My cabin-mate also sits up, looking startled and bleary-eyed. I see that she has taken off her money-belt. It rests next to her on the seat, for all to see. The man clearly sees it as well, reaches for it and grabs it off the seat. He turns to leave.

Her money-belt. Money. Passport. Credit cards …

I step in his way and reach for the money-belt, which is still in his hand. I grab it, as well, and we both struggle for it. His face, so close to mine because he is not much taller than I am, first looks startled, and then shows his fury. He raises a hand as if to strike me, but then doesn’t. In our tussle, I am no longer blocking his path out the door. He runs out, leaving me with the money-belt.

I hand it back to my cabin-mate, who seems very grateful. I can’t focus on her clearly, though, as the weight of what just happened catches up to me. What did I just do? What did I risk? Then, what if he comes back?

After taking a moment to try to slow down my breathing, I find the conductor to make a report, for whatever good that will do. I shiver and my teeth chatter, but it is not a cold night.

I walk up and down the train hallway, searching for some comfort. Booming voices lead me to a group of college boys. There is a card game in progress. It is close to 4am.
“I’m telling you, she liked you,” one is saying to the other as I come to their cabin door. The door shade is up, allowing me to see in. T-shirts, baseball caps, school paraphernalia. The other one is protesting, “No way, man … I think it’s clear that you liked HER.” Guffaws follow.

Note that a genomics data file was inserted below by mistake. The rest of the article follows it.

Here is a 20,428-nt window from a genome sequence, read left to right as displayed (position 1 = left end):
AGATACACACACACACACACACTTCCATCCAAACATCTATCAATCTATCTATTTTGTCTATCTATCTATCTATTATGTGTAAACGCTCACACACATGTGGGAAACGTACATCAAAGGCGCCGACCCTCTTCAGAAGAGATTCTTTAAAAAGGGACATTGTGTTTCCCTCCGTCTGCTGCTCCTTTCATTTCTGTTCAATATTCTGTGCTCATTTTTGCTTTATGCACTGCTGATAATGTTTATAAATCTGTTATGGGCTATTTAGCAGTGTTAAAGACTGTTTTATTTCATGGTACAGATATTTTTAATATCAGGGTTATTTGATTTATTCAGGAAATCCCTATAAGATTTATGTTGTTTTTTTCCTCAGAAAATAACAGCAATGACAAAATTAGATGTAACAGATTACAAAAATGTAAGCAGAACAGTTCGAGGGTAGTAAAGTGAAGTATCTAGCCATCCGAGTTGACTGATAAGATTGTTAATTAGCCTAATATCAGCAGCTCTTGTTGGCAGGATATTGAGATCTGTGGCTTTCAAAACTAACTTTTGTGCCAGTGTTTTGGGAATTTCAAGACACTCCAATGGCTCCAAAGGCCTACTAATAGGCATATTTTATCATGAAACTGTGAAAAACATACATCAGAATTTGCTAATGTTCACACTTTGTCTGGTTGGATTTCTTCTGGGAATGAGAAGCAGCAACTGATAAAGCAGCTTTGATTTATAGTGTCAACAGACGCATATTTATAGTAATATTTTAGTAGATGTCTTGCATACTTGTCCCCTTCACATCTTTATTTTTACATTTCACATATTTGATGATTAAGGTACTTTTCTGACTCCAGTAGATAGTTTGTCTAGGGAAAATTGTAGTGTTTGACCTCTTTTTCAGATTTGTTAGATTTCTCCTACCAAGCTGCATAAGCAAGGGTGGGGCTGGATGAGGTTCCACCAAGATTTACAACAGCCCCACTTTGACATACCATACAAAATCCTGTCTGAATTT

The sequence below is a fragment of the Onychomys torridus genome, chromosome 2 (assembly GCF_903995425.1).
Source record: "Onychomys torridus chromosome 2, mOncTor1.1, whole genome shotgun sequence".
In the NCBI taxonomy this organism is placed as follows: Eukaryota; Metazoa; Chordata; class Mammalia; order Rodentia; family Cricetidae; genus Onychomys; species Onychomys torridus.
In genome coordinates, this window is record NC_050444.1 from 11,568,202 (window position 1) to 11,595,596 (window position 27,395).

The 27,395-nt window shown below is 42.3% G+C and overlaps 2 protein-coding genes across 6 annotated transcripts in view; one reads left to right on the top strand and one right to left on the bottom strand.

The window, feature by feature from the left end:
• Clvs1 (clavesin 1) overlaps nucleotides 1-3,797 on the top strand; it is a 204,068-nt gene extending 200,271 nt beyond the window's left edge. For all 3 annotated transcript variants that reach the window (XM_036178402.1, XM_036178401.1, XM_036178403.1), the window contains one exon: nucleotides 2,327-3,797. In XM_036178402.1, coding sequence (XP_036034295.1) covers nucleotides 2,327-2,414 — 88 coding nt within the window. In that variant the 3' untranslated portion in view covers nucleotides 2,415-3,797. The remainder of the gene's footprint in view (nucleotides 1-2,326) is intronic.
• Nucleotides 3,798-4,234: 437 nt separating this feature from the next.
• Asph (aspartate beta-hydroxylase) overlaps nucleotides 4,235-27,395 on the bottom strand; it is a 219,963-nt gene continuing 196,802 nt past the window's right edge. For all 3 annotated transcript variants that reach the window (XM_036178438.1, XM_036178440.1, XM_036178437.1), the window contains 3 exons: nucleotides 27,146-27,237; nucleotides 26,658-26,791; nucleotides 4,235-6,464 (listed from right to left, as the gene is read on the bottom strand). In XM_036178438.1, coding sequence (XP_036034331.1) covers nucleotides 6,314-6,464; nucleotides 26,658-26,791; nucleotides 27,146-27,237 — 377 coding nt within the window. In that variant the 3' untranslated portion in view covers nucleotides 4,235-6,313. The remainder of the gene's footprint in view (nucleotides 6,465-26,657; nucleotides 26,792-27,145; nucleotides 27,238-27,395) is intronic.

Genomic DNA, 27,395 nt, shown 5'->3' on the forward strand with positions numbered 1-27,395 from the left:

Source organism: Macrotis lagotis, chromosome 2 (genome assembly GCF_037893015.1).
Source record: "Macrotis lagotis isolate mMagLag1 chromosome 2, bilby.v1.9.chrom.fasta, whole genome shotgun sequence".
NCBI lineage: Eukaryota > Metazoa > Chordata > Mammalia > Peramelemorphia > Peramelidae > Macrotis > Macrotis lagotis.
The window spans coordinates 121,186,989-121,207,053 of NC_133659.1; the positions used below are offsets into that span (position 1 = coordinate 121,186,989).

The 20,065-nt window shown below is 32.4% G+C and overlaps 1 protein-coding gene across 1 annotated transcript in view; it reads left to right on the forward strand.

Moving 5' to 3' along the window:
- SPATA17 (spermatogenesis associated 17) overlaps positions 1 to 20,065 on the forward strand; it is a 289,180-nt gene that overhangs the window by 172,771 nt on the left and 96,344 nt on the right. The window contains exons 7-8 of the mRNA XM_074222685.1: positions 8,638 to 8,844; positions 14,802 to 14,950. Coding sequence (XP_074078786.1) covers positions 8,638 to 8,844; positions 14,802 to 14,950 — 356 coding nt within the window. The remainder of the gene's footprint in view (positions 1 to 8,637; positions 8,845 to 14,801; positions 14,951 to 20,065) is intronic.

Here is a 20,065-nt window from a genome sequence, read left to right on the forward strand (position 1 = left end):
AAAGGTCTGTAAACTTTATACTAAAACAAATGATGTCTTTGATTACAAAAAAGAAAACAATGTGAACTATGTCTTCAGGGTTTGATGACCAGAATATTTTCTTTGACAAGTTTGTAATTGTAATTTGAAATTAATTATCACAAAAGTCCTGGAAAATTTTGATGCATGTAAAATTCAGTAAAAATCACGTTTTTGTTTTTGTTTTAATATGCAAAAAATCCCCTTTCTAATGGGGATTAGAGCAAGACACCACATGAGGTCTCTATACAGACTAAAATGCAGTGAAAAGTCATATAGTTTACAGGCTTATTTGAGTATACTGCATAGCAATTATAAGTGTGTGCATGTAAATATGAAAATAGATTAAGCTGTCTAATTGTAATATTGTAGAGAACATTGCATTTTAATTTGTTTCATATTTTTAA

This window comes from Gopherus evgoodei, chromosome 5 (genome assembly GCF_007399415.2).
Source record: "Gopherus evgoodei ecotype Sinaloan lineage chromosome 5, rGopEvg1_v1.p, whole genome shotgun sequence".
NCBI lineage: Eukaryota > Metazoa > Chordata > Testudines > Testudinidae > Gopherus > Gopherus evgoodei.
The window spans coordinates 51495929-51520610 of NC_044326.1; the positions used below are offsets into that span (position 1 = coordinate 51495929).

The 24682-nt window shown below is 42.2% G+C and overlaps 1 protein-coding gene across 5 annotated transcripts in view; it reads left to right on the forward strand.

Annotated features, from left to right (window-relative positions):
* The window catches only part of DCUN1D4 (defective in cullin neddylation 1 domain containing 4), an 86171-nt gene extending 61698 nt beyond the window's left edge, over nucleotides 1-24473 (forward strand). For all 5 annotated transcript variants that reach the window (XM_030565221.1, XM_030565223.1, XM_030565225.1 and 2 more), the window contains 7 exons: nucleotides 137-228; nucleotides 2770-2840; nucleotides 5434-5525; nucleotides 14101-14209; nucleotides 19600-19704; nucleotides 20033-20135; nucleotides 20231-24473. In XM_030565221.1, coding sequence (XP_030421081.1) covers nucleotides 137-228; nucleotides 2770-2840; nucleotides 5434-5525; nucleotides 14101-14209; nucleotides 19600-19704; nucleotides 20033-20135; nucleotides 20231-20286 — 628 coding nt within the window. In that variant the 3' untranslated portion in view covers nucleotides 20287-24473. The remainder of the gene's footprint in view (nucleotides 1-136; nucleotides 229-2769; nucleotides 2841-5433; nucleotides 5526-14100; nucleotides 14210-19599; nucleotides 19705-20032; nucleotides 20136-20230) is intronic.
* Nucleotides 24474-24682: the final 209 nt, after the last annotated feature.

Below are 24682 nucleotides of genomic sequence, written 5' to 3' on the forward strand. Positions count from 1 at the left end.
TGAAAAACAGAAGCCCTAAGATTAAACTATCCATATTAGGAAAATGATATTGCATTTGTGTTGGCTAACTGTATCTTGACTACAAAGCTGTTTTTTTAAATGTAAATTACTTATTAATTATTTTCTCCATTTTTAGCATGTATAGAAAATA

I knock at the door and they gesture me in. I do my best to introduce myself and tell them what just happened calmly, but I find that I am struggling. They are kind, patient, and express concern. I hear one of them offer to move into the cabin next to mine, for safety purposes. “If you want us to come over, just pound on the wall between us and we’ll be there,” they say. They gather their things and all follow me back to my part of the train.

Under different circumstances, had I seen their jocky swaggers, loudness and, in general, telltale “American-ness” headed my way while on the streets of Paris, Amsterdam or anywhere else in Europe, I might have crossed over to the other side of the street. I am, after all, trying to blend in with and learn from the locals
wildcrane at 10/10/2005 21:30 快速引用